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English grammar: anaphora

Updated on February 7, 2015

Many word lovers have seen an unpunctuated sentence with the challenge to punctuate it to achieve a particular understanding. And many older folks have heard of the song “Throw Mama from the Train a Kiss, a Kiss.”

Both of these are examples of improper grammatical usage of anaphora, or backward reference. The reader cannot properly associate the subject and object.

When using a pronoun reference, the basic rule of thumb is to refer back to the closest noun, such as in “When I wrote to my son, he responded very quickly.” The reference to “he” goes to the closest previous noun, “my son”. This is an obvious reference. But even one like this can become hard to follow if it is embedded with a lot of phrases and clauses:

“I wrote to my son yesterday when I realized that I had forgotten his birthday. But, in that charming way some people have, and with a flower tended to show no hard feelings, he simply said he loved me.”

In this example, “I” and “me” refer to the mother or father; “his” and “he” refer to the son. Even this is a simple example. Anaphora must have strictly local antecedents to which they bind. A reflexive pronoun must be bound within the smallest category containing it, its selecting head and a subject; this is referred to as the pronoun’s governing category. If the anaphor is gender-specific (male, female, neutral), the writer needs to be careful that there is only one possible noun to be bound to. This is referred to as the resolution of an anaphora.

Resolution is often lost when sentences are taken out of context. Consider the statement “The President addressed a Brownies troop from Pennsylvania. He suggested that the girls have more to offer than most people expect.” “The girls” refers to young women in Girls Scouts and how even at a young age, they have a lot to offer. But if the second sentence was removed and published without the first, this could start quite a controversy, as readers assume he is referring to women of all ages. The simple reference to girls rather than women would cause an uproar. The anaphor must be resolved.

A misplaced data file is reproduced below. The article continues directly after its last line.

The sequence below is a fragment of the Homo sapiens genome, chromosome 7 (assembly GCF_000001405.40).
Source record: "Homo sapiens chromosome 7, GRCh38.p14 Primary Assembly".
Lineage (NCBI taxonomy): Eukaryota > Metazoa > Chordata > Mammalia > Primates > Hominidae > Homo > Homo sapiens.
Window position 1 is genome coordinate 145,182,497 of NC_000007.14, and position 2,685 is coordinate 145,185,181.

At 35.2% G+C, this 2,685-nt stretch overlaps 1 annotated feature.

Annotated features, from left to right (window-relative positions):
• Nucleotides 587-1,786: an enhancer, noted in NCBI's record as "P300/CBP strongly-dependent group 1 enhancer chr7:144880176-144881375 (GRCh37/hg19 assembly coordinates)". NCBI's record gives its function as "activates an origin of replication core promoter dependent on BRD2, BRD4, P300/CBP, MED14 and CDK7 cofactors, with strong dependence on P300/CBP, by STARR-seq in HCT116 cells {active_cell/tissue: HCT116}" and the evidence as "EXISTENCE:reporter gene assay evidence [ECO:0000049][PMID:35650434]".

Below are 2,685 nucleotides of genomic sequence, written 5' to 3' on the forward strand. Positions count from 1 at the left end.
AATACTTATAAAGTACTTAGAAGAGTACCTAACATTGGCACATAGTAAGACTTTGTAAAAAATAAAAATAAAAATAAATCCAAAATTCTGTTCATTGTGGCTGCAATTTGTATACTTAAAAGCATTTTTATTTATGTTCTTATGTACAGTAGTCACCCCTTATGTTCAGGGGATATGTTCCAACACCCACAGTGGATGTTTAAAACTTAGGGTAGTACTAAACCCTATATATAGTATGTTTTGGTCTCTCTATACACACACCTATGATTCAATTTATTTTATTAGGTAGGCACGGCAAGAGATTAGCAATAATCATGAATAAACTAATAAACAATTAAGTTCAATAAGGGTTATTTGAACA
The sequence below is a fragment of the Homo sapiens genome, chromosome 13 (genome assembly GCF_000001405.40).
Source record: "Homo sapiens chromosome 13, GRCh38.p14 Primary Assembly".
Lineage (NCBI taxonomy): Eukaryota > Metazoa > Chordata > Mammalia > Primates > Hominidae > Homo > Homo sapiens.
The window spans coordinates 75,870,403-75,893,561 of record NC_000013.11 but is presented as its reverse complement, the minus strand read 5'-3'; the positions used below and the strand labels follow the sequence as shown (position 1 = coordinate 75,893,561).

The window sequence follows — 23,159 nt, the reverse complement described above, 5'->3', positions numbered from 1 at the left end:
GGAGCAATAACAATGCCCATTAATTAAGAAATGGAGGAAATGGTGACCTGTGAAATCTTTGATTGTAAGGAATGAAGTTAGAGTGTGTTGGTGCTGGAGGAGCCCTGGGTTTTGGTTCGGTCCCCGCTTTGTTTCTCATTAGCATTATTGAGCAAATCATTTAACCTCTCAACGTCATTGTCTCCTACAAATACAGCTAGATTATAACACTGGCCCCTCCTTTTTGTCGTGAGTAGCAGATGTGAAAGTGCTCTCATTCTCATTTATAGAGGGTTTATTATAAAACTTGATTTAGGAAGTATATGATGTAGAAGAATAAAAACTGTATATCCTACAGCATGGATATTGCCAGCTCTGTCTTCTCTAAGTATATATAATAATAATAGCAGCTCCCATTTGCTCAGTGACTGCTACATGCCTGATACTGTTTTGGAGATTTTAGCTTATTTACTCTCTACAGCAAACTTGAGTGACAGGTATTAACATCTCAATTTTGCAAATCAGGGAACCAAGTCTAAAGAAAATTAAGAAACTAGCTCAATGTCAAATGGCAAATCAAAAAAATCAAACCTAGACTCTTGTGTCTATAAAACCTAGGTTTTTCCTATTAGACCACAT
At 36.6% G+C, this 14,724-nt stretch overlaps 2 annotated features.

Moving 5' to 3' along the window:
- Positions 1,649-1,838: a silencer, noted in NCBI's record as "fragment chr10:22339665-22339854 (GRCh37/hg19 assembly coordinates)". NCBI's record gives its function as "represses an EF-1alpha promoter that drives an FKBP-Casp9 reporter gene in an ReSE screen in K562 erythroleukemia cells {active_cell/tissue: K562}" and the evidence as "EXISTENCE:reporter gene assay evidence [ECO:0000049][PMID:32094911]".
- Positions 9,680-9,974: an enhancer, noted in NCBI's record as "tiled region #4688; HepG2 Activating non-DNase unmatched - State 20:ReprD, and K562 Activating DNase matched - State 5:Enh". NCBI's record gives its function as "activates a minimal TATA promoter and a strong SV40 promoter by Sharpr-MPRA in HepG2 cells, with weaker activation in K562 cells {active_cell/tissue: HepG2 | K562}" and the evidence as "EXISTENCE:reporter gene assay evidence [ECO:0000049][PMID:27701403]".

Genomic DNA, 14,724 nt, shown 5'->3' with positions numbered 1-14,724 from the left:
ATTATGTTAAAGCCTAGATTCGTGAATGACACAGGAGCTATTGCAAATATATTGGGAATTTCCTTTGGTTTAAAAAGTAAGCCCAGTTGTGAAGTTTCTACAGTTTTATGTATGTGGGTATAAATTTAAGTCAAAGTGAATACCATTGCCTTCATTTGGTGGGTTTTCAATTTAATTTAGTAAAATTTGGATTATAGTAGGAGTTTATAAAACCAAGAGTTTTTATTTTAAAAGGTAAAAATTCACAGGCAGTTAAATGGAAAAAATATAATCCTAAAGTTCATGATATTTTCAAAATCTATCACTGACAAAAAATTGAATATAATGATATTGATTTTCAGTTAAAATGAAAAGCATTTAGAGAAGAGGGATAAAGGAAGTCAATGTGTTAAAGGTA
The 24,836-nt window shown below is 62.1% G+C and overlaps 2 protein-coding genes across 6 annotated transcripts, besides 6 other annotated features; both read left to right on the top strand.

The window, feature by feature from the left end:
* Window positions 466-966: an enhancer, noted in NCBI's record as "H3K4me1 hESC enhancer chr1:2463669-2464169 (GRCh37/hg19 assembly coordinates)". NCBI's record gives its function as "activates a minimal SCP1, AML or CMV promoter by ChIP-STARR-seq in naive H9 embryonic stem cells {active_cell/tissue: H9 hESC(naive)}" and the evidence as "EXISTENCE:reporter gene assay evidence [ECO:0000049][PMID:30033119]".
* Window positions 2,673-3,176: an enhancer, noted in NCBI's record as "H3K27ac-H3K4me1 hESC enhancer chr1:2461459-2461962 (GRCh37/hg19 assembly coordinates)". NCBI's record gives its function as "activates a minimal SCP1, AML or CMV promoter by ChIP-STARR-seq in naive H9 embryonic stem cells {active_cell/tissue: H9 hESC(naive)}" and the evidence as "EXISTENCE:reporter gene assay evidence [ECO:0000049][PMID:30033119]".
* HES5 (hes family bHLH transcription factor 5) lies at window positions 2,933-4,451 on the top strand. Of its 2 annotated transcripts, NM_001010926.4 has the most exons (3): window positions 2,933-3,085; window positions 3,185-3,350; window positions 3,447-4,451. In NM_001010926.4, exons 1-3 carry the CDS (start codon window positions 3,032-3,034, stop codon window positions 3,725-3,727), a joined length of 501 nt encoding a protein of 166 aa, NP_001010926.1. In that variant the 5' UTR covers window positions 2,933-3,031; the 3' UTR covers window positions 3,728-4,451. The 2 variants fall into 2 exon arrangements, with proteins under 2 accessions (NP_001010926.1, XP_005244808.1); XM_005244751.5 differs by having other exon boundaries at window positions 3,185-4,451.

It is imperative that a writer keep anaphora resolved, to avoid confusion and misunderstanding. A zero anaphor is one in which the reference is one of verb tense or subject/verb resolution. For instance, if one uses a defined number in the subject, there may be parts of the predicate which appear to conflict, when in actuality they do not. For instance, “My two favorite hobbies are stamp collection and hide and seek.” “Hide and seek” is actually a unit, rather than two separate items, so the subject and predicate actually do agree. Another more common problem with anaphora is the use of a multiple subjects and keeping the verb proper. In the sentence “Me, my sister and my mother has control of the property,” There are two serious and common errors. The first is that “Me” is actually a subject, and as such should be “I”. The other is that a writer tends to work with the latest entry rather than the whole; “…my mother has control…” sounds right. But in truth there are three subjects, and so the verb should be “are” instead. This problem with subject/verb agreement is constantly seen in student writing, professional writing, television and movies.

© 2015 Bonnie-Jean Rohner

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